Pasco farmer named Washington State Potato Commission chairman

By Loretto J. Hulse, Tri-City HeraldJuly 12, 2013 

Jared Balcom, a potato grower from Pasco, was named chairman of the Washington State Potato Commission during last month's annual meeting. His one-year term began July 1.

Balcom is a fourth-generation farmer. He began serving as a potato commissioner in 2005.

"The commission has a legacy of great work that has been done on behalf of the growers of Washington state," Balcom told the Herald. "I look forward to doing my part as chairman to build upon this history."

Balcom is one of 14 commissioners, all members of the potato industry. Nine are grower-elected and five are appointed. A representative from the Washington State Department of Agriculture also sits on the board.

Other members of the executive team elected at the annual meeting are Nelson Cox, Warden, first vice chairman; Mike Dodds, Moses Lake, second vice chairman; Nick Johnson, Othello, secretary; Rex Calloway, Quincy, treasurer; and Bob Halverson, Toppenish, past chairman.

They represent potato growers in all sectors, including fresh, frozen, chip and seed. Farmers cultivate 165,000 acres throughout the state.

The commission is working on multiple legislative, research and communication initiatives. One of those is marketing and industry outreach.

"We work with other commodity groups to make sure agriculture is presented in the best possible light," Balcom said.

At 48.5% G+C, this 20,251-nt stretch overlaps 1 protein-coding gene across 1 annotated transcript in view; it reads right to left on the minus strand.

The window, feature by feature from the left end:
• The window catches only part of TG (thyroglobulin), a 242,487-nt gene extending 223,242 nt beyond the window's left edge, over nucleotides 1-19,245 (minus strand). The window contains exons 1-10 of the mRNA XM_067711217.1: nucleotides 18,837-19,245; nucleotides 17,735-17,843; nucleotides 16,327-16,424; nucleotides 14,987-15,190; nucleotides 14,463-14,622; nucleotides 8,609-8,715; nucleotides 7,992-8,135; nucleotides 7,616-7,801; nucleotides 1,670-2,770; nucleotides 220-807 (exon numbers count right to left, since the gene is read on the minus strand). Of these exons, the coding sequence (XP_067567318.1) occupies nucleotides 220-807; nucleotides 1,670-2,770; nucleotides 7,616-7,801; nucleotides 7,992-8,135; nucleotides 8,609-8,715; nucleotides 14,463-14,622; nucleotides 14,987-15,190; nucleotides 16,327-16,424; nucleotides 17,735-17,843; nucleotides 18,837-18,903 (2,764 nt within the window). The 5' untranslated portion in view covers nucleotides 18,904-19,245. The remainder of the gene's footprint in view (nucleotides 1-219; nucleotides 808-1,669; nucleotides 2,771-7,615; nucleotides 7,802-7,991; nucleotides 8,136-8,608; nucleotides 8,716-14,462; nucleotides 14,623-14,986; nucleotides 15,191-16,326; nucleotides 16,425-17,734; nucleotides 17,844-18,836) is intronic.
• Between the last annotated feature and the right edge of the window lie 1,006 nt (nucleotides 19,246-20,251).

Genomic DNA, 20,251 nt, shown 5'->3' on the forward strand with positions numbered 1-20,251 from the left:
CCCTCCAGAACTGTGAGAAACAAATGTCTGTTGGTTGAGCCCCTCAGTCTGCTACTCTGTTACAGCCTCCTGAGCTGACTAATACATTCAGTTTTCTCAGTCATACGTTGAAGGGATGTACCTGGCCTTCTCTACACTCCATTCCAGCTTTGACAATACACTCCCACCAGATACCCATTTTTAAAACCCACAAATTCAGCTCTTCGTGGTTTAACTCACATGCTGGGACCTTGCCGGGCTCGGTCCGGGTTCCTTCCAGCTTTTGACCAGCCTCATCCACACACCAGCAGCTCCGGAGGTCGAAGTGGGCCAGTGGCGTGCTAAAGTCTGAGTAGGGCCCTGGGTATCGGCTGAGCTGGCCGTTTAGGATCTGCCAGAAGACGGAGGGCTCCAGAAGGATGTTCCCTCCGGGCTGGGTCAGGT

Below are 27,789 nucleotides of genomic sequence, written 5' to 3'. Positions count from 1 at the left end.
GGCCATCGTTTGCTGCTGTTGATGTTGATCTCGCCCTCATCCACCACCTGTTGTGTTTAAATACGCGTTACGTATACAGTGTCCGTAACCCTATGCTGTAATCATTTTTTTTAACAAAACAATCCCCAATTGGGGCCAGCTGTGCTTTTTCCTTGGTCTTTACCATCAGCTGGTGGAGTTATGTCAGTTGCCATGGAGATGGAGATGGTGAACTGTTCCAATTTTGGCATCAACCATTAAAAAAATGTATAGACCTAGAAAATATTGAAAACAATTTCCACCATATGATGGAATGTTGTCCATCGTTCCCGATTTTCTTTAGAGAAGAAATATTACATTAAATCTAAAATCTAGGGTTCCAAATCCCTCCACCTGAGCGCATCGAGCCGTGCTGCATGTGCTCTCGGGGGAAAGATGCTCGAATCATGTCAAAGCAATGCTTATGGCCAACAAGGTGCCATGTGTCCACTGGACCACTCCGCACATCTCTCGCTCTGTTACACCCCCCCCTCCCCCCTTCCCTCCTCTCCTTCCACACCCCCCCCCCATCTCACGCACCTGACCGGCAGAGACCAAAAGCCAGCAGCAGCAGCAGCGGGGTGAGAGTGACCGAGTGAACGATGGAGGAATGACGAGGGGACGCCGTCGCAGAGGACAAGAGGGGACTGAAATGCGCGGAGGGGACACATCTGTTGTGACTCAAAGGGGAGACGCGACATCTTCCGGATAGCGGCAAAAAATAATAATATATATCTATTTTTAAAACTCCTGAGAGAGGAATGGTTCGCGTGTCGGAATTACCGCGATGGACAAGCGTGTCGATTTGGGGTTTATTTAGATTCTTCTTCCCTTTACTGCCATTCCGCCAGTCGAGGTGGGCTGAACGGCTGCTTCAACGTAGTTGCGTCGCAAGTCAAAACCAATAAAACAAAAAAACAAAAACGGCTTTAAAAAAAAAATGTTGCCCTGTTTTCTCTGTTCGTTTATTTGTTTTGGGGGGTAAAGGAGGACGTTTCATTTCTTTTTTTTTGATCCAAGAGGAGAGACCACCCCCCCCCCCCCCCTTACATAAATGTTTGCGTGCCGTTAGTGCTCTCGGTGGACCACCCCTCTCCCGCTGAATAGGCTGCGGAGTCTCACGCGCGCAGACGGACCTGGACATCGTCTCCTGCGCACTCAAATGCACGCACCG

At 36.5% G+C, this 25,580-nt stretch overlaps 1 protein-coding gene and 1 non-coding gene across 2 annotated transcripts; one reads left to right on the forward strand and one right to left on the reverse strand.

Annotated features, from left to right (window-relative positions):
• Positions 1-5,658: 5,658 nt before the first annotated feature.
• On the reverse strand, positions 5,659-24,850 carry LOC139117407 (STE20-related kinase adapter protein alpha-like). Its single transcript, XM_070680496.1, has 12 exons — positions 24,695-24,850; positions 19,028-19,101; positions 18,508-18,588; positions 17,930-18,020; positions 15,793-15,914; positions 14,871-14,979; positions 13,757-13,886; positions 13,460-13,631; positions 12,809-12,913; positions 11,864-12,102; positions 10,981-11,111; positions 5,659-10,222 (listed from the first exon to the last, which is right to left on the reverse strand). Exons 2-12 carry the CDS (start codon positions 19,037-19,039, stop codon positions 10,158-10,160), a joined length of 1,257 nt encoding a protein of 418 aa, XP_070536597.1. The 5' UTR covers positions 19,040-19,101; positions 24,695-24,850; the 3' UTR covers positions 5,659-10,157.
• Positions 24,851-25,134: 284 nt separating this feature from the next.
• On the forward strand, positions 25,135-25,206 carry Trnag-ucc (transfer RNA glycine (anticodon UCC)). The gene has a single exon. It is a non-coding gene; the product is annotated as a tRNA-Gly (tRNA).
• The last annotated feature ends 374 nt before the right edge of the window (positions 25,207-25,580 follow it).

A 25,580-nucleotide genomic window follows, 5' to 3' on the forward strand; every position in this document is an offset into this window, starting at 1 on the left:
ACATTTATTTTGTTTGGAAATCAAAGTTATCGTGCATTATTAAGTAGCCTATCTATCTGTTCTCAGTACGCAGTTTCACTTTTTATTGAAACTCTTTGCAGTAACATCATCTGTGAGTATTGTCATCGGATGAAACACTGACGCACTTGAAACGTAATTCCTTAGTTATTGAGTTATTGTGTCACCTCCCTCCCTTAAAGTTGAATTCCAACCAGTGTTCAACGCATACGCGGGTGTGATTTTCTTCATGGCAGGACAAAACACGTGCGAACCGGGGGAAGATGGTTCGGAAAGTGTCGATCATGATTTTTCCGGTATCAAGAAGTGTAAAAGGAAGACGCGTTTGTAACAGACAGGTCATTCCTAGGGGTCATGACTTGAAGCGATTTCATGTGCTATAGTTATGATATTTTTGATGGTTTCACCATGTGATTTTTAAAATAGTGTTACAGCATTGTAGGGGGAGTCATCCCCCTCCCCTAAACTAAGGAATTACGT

Another is research. The commission works closely with Washington State University and Oregon State University on everything from best growing practices to seed lot trials to preventing disease and controlling pests.

The commission contributes $900,000 annually to the universities. The money isn't split evenly, but divided each year based on current potato research projects, Balcom said.

The commission also tracks bills, regulations and legislation affecting growers on the state and federal levels.

"Sometimes lawmakers put out bills and do not understand the impact they will have on agriculture," Balcom said. "We monitor closely any issues that may affect us and be sure we have a voice."

They've partnered with the wheat growers to get the word out about what agriculture brings to the state, Balcom said.

"Sometimes ag gets lost in the shuffle," he said. "But we bring value to the state not only in jobs but the state's economy too."

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